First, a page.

The world rewards strength success.
We are taught from our early days the importance of winning and succeeding and being the best. Few stories are told at bedtime of second place achievements – first is what matters. And in our climb toward the top of the heap, there is no place for weakness, no tolerance for failure. Even the Bible reiterates this explaining that God helps those who help themselves. We are the master of our own destiny and should not need to ask for help.
Is it any surprise then that we seniors display a reluctance to reveal any chink in our armor, anything that may be perceived as weakness, anything that makes us appear less than perfect? No matter what our age, we often believe that we can handle whatever is thrown our way and do so all by our self.
Old age is the most unexpected of all things that can happen to a man ~ Leon Trotsky
Humans as a species are not at the top of the food chain based on our physical attributes. There are a lot of bigger and badder creatures in the jungle that could make a quick meal of us. It is our brain not our brawn that set us in control of our fellow creatures. Thinking and reasoning, using our experience and education, analyzing the situation and taking appropriate action – that is how we survive.
And yet when it comes to using that same brain to realize that we are not perfect and that we may need to ask for help from others things tend to get a little murky. The reality is that if we lower our guard, if we let someone get close to our true feelings and fears, we could be better off. We could use their help. All we have to do is let them in and be vulnerable. How big of a risk can that be? Big enough that many senior citizens prefer to struggle and suffer and often times fail rather than risk revealing a need that shows us to be less than that strong, self-sufficient person that we feel we must be. Superman to the end, even when kryptonite is in the room and someone else can easily save us if we just ask for help.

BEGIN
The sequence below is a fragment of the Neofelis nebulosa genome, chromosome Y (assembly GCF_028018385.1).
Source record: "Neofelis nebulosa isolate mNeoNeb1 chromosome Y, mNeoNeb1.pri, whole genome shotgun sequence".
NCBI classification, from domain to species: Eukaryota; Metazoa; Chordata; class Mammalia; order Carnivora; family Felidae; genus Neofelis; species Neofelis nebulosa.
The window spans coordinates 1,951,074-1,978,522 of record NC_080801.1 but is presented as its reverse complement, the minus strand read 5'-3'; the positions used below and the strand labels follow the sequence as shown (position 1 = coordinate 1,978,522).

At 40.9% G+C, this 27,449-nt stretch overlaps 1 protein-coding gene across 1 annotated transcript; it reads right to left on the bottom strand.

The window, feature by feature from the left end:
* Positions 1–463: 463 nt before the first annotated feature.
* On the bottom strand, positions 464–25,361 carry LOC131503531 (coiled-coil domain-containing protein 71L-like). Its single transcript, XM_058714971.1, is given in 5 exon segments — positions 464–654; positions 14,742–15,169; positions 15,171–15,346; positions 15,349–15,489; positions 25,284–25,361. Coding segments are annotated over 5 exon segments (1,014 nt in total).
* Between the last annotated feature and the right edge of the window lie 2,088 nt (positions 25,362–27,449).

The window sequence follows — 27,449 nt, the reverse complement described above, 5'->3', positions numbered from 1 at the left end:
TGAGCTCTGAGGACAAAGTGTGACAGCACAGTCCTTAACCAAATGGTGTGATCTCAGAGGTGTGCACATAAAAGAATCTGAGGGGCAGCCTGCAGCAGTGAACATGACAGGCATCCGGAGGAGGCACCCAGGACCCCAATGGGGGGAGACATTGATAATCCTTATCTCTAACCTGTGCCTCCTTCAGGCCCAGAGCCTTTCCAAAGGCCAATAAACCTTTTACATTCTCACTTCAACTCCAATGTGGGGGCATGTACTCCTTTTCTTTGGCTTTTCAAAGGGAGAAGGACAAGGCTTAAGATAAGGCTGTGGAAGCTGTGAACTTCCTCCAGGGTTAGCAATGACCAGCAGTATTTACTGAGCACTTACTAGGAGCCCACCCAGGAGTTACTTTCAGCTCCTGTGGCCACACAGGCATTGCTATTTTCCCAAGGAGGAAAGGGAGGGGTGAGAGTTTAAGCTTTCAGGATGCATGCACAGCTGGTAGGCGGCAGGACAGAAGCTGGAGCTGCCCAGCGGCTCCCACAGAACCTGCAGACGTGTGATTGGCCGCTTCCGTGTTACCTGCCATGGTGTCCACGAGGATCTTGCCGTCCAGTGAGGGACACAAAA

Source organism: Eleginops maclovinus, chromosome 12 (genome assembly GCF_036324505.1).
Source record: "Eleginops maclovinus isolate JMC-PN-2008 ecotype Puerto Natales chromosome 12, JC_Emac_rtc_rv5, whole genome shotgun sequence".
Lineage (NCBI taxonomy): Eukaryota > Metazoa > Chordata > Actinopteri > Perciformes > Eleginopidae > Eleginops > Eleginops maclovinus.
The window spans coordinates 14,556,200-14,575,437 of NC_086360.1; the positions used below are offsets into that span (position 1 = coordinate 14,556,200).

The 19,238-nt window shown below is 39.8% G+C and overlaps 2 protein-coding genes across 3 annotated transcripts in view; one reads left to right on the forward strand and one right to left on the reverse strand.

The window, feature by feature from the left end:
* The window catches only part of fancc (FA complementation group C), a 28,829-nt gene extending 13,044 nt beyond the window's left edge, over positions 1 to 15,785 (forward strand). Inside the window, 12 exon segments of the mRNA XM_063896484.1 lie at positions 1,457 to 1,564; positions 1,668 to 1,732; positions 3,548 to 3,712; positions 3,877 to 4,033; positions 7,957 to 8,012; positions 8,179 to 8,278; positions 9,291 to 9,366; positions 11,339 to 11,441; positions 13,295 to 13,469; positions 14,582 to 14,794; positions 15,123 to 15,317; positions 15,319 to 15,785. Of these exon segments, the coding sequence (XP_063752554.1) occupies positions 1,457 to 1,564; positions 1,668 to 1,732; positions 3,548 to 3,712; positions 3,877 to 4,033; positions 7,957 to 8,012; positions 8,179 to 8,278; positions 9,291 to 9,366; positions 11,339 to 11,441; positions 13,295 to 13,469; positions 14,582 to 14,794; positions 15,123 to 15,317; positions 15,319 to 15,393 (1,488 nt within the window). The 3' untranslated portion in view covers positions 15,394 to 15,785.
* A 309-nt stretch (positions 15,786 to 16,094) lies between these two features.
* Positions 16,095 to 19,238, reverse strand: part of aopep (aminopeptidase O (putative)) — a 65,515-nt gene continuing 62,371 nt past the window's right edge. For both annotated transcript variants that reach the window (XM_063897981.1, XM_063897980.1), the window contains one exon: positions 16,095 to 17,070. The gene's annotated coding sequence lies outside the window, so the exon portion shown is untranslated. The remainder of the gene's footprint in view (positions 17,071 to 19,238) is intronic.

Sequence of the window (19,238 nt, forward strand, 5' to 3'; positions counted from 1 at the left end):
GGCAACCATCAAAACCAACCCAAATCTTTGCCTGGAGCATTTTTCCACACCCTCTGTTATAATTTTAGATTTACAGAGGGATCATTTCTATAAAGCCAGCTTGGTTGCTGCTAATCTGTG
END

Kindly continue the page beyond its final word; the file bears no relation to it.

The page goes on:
All would live long, but none would be old ~ Ben Franklin
As we age like it or not we become more dependent on those around us, subject to frustrations, insecurities, and a loss of control that comes with old age. Little things begin to be not so little anymore. Try though we may to do it ourselves, senior citizens need help to get by. We need to acknowledge the limitations of our aging bodies and not be afraid to ask for help. How much easier that is to say than to implement! We treasure our independence and will not surrender it without a fight. But in the end, who wins the war?
How to ask for help
- Acceptance – there is no denying it – aging will eventually take its toll and we will no longer be the spritely young whipper-snappers we once were. No fault of our own – it is just the nature of things. Accepting our old age is like a marriage – we are committed to it for life for better or worse! And like a marriage, there will be good days and bad as well as times when we will need the help of our spouse and others. We cannot get through life without the help of others. If we choose to deny this irrefutable fact, we are in trouble. Once we accept our state of affairs and embrace our “elderliness” along with its inherent needs, we can begin to move forward. How pleasant is the day when we give up striving to be young — or slender. ~ William James
- Realization – yes I am getting older, things are not as easy as they used to be, and I must face my retirement fears – I grudgingly accept this. Now it is important to realize that I can benefit from the help of others. Now is the time to realize that alone, I may struggle but with the help of others, I am made stronger. I am not an expert in all things and only appear the fool if I pretend to be so. If I am smart, I realize that a little humility goes a long way.
- Willingness to ask – accepting my inevitable situation as a senior citizen of the world and realizing that there are others who can help me through difficult times along my life’s journey, now I must simply be willing to ask for help. I am vulnerable at this time as theoretically I may be refused or my “perfect image” sullied by a self-confessed weakness. But it is truly worth the risk.
I do not believe that we were made to go it alone. We are a social animal and we enjoy being with others.
I believe that people are by default good and if asked, more than willing to lend a helping hand and support us.
I believe that there is no reason to be afraid – all we have to do is ask.